120. Giampolo Proni, The position of Eco
121. Søren Kjørup, The approach of Goodman
122. Peter Rusterholz, Poststructuralist semiotics

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Volume 3

>XIII. Semiotics and Other Interdisciplinary Approaches

123. Roland Posner, The relationship between individual disciplines and interdisciplinary approaches
124. Klaus Robering, Semiotics and the philosophy of science
125. Helmar Frank, Semiotics and information theory
126. Herbert Stachowiak, Semiotics and systems theory
127. Reinhard Köhler, Semiotics and synergetics
128. Alexandre Métraux, Semiotics and the theory of developmental processes
129. Michael Stadler / Wolfgang Wildgen, Semiotics and gestalt theory
130. Irene Berkel, Semiotics and psychoanalysis
131. Oliver Scholz, Semiotics and hermeneutics

>XIV. Semiotics and Individual Disciplines

132. Roland Posner, The semiotic reconstruction of individual disciplines
133. Pirmin Stekeler-Weithofer, Semiotic aspects of mathematics
134. Andreas Kamlah, Semiotic aspects of physics
135. Dieter Hellwinkel, Semiotic aspects of chemistry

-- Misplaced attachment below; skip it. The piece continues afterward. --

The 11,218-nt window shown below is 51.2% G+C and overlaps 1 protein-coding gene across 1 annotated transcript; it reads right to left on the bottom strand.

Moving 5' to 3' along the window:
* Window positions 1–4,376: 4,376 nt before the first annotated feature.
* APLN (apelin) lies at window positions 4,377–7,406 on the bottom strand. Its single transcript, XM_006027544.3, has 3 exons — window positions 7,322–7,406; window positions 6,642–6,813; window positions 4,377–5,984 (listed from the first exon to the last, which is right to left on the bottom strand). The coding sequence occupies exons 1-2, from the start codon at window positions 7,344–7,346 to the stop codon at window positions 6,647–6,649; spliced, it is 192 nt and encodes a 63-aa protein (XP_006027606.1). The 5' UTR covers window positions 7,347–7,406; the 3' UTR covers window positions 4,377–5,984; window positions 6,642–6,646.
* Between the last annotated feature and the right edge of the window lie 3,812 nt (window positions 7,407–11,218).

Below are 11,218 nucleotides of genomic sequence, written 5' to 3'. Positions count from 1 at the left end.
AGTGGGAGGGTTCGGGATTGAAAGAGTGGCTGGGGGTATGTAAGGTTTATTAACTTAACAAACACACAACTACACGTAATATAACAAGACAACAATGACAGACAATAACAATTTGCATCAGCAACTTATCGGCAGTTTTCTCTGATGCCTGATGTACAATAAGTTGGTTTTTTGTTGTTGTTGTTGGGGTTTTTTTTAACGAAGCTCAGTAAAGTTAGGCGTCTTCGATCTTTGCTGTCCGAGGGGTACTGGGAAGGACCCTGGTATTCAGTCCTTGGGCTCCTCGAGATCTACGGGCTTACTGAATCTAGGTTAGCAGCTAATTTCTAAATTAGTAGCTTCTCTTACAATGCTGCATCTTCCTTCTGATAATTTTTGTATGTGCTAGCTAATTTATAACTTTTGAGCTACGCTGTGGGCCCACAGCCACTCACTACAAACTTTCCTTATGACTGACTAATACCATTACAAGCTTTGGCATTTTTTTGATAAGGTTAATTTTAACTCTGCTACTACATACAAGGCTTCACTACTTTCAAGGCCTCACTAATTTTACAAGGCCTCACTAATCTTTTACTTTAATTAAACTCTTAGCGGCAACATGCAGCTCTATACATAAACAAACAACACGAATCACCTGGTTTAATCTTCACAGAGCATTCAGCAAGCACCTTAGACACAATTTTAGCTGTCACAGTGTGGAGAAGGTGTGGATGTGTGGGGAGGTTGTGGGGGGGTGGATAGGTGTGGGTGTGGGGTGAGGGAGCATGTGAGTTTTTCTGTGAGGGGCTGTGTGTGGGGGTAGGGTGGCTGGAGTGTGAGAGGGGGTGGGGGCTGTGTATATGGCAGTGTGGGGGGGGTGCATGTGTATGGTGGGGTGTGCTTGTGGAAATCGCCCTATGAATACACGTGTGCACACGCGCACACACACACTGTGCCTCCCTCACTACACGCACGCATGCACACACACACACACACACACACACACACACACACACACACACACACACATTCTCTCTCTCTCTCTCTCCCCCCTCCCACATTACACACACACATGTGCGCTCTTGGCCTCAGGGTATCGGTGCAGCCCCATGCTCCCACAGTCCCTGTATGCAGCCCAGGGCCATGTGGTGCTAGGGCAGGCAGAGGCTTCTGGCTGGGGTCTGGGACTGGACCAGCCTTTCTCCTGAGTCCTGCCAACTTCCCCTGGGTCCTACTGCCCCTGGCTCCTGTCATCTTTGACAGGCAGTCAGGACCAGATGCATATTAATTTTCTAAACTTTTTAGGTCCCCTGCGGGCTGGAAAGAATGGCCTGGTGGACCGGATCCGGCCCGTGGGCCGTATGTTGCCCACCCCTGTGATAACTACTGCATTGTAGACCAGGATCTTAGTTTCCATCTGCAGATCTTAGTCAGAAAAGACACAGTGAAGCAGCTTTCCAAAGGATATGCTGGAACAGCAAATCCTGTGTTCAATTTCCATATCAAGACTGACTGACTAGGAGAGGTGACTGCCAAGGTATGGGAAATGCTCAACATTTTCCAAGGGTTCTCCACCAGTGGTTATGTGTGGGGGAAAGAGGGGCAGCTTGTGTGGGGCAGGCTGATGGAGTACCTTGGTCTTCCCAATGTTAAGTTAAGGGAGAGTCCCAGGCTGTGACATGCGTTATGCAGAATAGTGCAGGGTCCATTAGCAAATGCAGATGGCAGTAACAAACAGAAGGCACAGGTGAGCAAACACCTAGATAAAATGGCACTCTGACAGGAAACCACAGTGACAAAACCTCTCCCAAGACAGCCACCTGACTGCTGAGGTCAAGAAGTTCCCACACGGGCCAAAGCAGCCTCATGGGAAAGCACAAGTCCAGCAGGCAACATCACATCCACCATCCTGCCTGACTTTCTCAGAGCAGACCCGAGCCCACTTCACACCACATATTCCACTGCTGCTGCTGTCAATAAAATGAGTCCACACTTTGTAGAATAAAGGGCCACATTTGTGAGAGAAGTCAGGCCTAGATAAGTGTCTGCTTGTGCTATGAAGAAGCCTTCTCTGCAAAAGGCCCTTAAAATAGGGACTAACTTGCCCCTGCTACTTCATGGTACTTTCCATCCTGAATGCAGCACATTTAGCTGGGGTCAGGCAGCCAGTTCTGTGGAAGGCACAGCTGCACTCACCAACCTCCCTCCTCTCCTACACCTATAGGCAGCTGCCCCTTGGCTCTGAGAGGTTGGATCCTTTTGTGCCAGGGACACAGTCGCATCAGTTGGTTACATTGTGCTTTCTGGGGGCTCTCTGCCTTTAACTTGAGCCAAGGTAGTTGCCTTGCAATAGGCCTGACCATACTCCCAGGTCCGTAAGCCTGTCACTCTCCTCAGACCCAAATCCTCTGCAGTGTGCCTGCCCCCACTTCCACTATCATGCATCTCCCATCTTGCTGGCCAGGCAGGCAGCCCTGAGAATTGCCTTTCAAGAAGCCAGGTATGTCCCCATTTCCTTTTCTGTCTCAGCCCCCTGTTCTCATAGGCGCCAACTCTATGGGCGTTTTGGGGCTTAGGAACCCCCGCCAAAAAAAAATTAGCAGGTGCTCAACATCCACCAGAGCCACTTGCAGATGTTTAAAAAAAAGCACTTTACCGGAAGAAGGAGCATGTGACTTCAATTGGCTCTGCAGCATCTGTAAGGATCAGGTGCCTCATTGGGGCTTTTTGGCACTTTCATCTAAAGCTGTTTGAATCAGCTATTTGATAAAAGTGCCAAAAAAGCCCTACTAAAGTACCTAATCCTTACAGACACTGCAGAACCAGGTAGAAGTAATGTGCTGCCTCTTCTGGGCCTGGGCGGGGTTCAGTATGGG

136. Felix Schmeidler, Semiotic aspects of astronomy and cosmology
137. Kenneth E. Foote, Semiotic aspects of geography
138. Jesper Hoffmeyer, Semiotic aspects of biology: Biosemiotics
139. Andreas Müller / Joachim R. Wolff, Semiotic aspects of neurophysiology: Neurosemiotics
140. Peter Hucklenbroich, Semiotic aspects of medicine: Medical semiotics
141. John A. Michon / Janet L. Jackson, Semiotic aspects of psychology: Psychosemiotics
142. Hans-Georg Soeffner / Hans Hagen Hildebrandt, Semiotic aspects of sociology: Sociosemiotics
143. Bernard S. Jackson, Semiotic aspects of jurisprudence: Legal semiotics
144. Hartmut Kliemt, Semiotic aspects of economics
145. Pertti Ahonen, Semiotic aspects of political science: Political semiotics
146. Mauro Wolf, Semiotic aspects of mass media studies
147. Luisa Passerini / Antonis Liakos, Semiotic aspects of the historical disciplines
148. Klaus Frerichs, Semiotic aspects of archeology
149. Jörg Peters, Semiotic aspects of linguistics: Semiotics of natural languages
150. Michael Titzmann, Semiotic aspects of literary studies: Semiotics of literature
151. Erika Fischer-Lichte, Semiotic aspects of the performing arts
152. Guerino Mazzola, Semiotic aspects of musicology: Semiotics of music
153. Rolf Kloepfer, Semiotic aspects of film studies: Semiotics of the cinema
154. Omar Calabrese, Semiotic aspects of art history: Semiotics of the fine arts